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“For 25 Years I was a Pro-Homework Teacher”

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Read Time: 3 minutes

What a cheerful piece from Tim Bedley, a 5th grade teacher at the Earl Warren Elementary School in Lake Elsinore, California. He and his brother Scott are the founders of Global School Play Day, a grassroots movement to bring unstructured play back into the lives of this generation of children. It’s coming up on Feb. 6th. See if you can get it going at your school! And while we’re at it, consider Tim’s take on homework:

The homework debate for elementary aged students rages on. Should we give it? If so, starting when? And how much?

For 25 years I was pro-homework. I gave it to teach my students responsibility and good study habits. And it worked! At least it helped my students to reach higher levels of academic achievement…

Or so it seemed.

But my brother Scott was giving his 5th graders “optional homework.” He liked it and his kids LOVED it.  Did the “optional” option really make sense?

And then it hit me! If I gave no homework, I would be giving them something else — something even more beneficial:

  1. More free time. Shouldn’t we consider other aspects of child development when deciding whether or not to assign homework? In not giving homework, my students have been freed up to play and enjoy family. For some kids, I gave them their LIVES back!
  2. A positive attitude toward school. Did I like school as a child? NO! Why? Because I hated all the homework. By taking away homework, my students all of a sudden LIKED school! And when we like something, we put more energy into it. We all know that 5-year-olds come to school loving it and excited to learn. But by the time they hit 5th grade, children hate school, and because they associate school with learning, they claim to hate learning as well. What a tragedy! Take away the homework, and much of this negative attitude toward school disappears!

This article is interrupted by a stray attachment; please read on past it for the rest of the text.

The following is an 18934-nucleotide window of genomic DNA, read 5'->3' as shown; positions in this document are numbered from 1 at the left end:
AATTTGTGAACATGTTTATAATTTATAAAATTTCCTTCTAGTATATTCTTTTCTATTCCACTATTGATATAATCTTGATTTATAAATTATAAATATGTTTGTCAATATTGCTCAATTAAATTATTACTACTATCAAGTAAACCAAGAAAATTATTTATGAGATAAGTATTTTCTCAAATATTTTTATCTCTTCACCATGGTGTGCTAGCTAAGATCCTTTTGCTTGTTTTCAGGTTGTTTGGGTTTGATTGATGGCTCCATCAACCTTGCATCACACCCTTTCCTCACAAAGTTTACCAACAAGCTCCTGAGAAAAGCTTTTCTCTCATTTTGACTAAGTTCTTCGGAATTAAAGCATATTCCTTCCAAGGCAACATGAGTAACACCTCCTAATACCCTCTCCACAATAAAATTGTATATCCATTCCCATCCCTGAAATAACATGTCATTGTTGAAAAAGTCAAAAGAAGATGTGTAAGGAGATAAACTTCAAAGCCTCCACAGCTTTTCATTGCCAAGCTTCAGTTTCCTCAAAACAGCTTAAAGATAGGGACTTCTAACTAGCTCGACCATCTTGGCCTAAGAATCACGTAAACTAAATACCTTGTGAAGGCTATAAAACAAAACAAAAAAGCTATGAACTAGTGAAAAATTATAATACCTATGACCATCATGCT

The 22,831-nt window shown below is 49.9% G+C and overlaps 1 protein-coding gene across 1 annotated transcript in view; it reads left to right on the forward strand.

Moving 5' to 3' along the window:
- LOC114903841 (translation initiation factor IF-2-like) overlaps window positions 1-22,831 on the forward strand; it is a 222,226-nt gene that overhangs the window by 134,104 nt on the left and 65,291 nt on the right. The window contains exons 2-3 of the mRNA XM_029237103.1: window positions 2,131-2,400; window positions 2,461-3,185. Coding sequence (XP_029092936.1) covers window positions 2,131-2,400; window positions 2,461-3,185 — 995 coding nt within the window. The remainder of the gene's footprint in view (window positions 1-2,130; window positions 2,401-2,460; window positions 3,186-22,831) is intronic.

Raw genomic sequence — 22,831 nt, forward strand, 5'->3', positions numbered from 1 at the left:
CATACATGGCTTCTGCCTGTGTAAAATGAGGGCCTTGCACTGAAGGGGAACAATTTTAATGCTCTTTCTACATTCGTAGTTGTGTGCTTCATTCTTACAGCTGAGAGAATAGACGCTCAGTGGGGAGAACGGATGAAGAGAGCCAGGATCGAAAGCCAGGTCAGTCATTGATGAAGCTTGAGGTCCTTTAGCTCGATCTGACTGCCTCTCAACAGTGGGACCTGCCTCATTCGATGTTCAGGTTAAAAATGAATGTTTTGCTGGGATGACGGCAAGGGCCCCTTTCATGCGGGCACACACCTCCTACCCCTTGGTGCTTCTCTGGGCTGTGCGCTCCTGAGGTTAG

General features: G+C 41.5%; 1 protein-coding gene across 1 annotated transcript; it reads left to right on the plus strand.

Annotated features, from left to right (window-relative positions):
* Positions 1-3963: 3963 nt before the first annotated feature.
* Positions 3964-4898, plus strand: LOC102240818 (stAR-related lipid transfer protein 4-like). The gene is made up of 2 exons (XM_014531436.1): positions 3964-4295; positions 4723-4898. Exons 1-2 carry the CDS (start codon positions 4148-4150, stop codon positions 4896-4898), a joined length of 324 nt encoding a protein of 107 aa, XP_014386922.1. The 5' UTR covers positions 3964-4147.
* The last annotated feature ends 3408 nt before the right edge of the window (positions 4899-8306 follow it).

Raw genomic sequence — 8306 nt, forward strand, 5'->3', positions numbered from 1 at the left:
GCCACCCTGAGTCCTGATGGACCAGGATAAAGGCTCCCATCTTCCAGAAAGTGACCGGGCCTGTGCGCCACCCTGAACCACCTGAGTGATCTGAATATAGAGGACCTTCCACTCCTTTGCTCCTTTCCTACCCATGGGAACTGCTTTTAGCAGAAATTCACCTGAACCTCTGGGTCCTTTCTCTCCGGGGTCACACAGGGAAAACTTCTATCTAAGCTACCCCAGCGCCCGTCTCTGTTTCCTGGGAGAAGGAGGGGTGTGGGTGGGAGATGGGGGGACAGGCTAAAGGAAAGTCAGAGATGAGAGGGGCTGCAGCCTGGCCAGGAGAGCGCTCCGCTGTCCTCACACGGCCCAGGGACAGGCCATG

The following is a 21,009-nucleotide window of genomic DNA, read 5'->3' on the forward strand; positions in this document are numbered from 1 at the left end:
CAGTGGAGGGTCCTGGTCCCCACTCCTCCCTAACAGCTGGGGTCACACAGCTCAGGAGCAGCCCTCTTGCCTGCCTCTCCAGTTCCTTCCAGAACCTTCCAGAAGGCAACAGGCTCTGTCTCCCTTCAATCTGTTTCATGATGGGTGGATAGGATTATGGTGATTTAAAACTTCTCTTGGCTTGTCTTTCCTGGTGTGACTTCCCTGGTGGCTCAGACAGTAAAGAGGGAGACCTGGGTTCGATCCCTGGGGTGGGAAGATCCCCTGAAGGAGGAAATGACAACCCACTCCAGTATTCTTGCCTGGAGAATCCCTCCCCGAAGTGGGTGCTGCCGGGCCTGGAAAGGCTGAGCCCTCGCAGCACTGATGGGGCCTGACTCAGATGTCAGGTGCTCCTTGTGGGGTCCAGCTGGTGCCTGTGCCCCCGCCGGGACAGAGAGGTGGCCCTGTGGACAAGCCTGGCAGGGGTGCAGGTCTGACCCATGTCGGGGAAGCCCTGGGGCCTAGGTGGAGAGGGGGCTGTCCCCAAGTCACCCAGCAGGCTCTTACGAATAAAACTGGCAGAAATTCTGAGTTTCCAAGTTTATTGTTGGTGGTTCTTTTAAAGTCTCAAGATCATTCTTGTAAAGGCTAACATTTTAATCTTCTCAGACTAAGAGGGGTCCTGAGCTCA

3. Less stress. Homework causes stress. Over my 30-year career I have had many parent conferences. Two topics have dominated these: behavior and homework. By eliminating homework, I eliminated much of the problem for kids and thereby eliminated much of their stress. How often do we hear about the terrible issues this generation of youngsters are having with stress? It’s an epidemic. Homework assignments are a major stressor between kids and their parents as well. By getting rid of it, parents can be more at peace with their children.


In addition I had two other realizations about homework:

  1. Sure I can hold kids accountable to bring back their homework each morning, but in reality, I am quite powerless to see that homework is completed. Is the teacher at the student’s home to oversee homework completion and quality? No. We  must rely on parents to do this. Many parents feel overwhelmed with the challenge, especially those with other obligations..
  2. What business of mine is it to tell families how to spend their free time? The kids don’t belong to me. I’m a trained educator who enriches kids’ lives. But once they leave school, why do I think it’s okay to tell kids and their parents how to run their home? That is essentially what I do when I assign homework. I can’t justify this any longer.


Over the past five years, my announcement to parents of, “There will be no homework this year!” is normally met with cheers and sighs of relief. But sometimes a parent will express concerns about my  policy. When this happens, I’m armed and ready. I give them a list of 250-something “homework” assignments for their child to complete. An upcoming blog post will list them and ask you for more!

Our culture is very work-, education-, and task-focused. I can’t  completely change that, but I can do a little something to change the lives of my students and their families. – Tim Bedley

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